When the company opens its newest unit on Bloor Street in Toronto this summer, it will create a farmer’s market in the store that will operate year-round. The newly opened Chiltern Street store in London has a café in the rear and is serving American whiskey as well, and a shop in South Korea will offer the company’s first-ever men’s grooming station.
Perhaps its most innovative idea came in February when Club Monaco installed a pop-up boutique inside Noma, a top restaurant in Copenhagen, offering men’s and women’s apparel, accessories, vintage and home pieces, books, coffee and wine.
“We’re inspired by architecture, art, photography and food. They all play off of each other,” Mehas said. “And we take a very bespoke approach. We study the design of the buildings and bring them back to what they used to be.
“For me, it’s not about the clothes, but the environment and the extensions,” he added. “All the stores are artisanal and different and we partner with the local communities.”
That being said, Club Monaco is still first and foremost an apparel retailer, and Mehas works closely with men’s designer Aaron Levine and women’s designer Caroline Belhumeur to ensure the fashion is on target.
The retailer also has a program it calls Makers & Muse where it partners with third-party brands such as Lardini, an Italian tailored clothing manufacturer, to bring “the most inspiring product” and “an elevated assortment” to the stores. Other brands that have participated in this series include Lotuff and Allen Edmonds.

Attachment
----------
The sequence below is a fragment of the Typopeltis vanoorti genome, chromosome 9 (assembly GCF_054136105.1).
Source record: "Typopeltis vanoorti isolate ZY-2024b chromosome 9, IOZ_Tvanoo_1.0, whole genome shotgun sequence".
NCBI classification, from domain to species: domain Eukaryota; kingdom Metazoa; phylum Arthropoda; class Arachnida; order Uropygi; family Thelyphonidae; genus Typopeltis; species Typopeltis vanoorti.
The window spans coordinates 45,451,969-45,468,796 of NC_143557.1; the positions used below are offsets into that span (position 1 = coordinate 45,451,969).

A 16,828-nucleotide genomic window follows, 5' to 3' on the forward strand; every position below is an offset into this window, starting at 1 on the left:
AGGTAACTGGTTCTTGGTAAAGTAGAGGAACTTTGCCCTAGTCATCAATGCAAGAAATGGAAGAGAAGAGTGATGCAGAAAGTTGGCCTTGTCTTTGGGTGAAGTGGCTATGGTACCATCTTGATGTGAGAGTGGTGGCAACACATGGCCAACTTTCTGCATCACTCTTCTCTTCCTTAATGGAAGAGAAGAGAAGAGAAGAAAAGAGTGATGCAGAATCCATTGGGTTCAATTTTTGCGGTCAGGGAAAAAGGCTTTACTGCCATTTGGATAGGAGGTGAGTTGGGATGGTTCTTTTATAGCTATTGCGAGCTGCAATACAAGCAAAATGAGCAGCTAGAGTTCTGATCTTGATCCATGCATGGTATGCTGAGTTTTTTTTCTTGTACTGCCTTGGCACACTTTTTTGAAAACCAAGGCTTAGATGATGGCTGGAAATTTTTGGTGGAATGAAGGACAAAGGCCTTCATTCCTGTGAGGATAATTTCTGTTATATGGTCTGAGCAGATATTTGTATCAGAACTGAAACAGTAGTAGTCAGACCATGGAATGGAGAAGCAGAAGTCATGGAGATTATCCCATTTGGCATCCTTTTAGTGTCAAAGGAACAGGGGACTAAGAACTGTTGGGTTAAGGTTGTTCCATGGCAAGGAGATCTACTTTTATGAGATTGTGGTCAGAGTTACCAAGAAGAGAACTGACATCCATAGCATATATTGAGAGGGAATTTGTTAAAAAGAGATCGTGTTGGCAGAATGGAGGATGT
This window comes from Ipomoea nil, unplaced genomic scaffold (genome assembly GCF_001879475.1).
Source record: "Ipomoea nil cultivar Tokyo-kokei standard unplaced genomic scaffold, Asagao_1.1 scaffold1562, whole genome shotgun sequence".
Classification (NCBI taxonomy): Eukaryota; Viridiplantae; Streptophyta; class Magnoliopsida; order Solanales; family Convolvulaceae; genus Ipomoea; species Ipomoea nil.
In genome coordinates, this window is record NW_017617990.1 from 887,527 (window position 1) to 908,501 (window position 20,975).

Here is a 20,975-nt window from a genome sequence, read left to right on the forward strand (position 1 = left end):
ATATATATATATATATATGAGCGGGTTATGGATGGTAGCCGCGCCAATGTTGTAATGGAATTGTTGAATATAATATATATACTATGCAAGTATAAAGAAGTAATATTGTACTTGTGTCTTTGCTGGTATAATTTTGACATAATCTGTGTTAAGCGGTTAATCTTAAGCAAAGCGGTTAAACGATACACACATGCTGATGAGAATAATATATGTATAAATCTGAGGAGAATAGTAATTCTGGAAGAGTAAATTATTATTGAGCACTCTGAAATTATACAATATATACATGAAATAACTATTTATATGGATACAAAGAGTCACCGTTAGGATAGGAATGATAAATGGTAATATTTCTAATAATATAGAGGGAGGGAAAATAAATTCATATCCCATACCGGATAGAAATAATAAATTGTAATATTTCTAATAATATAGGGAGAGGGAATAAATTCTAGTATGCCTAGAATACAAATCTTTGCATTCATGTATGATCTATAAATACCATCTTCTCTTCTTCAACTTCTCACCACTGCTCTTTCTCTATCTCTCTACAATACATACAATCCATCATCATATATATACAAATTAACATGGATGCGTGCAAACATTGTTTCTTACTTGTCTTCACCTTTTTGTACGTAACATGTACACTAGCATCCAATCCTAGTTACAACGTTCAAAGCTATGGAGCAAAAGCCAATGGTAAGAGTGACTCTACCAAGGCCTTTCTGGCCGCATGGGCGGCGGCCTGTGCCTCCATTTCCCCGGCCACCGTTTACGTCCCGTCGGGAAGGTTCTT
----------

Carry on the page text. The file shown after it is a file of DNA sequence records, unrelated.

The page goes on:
Prices can be significantly higher on this product. For instance, a Lardini reversible trench retails for $1,000, while a Club Monaco bonded trench will sell for $389.
Overall, Mehas described Club Monaco’s aesthetic as “very real — not costumey. It’s how people want to dress today.”
He said he believes the men who had embraced Club Monaco for chinos and T-shirts in the early days have grown up and are now buying sportswear and tailored looks to wear to work.
“People shop high and low today,” the ceo said. “Mass to couture and everything in between. It’s very mixed.”
Rampant price promotions are also not part of the equation.
“You can’t be inexpensive enough and you can’t win solely on price,” he said. “Where you can win is on creativity, brand DNA and storytelling.”
In general, Club Monaco targets a 25-to-40-year-old and its sales are around one-third men’s wear to two-thirds women’s. But Mehas sees men’s as a major growth area.
“In some countries, men’s is almost 50 percent of the business,” he said. “And almost 40 percent of the stores we’re opening over the next two years will be men’s stores.”
Mehas said beyond men’s, growth plans for the future include expansion in Asia, Europe and North America.
“We’re excited about our opportunities in Europe. We just opened our fourth store in London and we’ll be opening soon in Paris,” he said.
E-commerce is also seen as an opportunity. “We’ve made inroads online, but there’s more progress to be made. You’ll see a dramatic difference on the Web over the next year with more storytelling versus just selling clothes.”
So where does Mehas see Club Monaco in five years? He shook his head, saying he couldn’t predict the future. “We’re in home, books, coffee, flowers, liquor and haircutting salons. We have third-party representation and an eclectic store model. Five years ago I never would have articulated that, so the opportunity is there to dramatically evolve the brand and take it to the next level through further extension of the lifestyle.”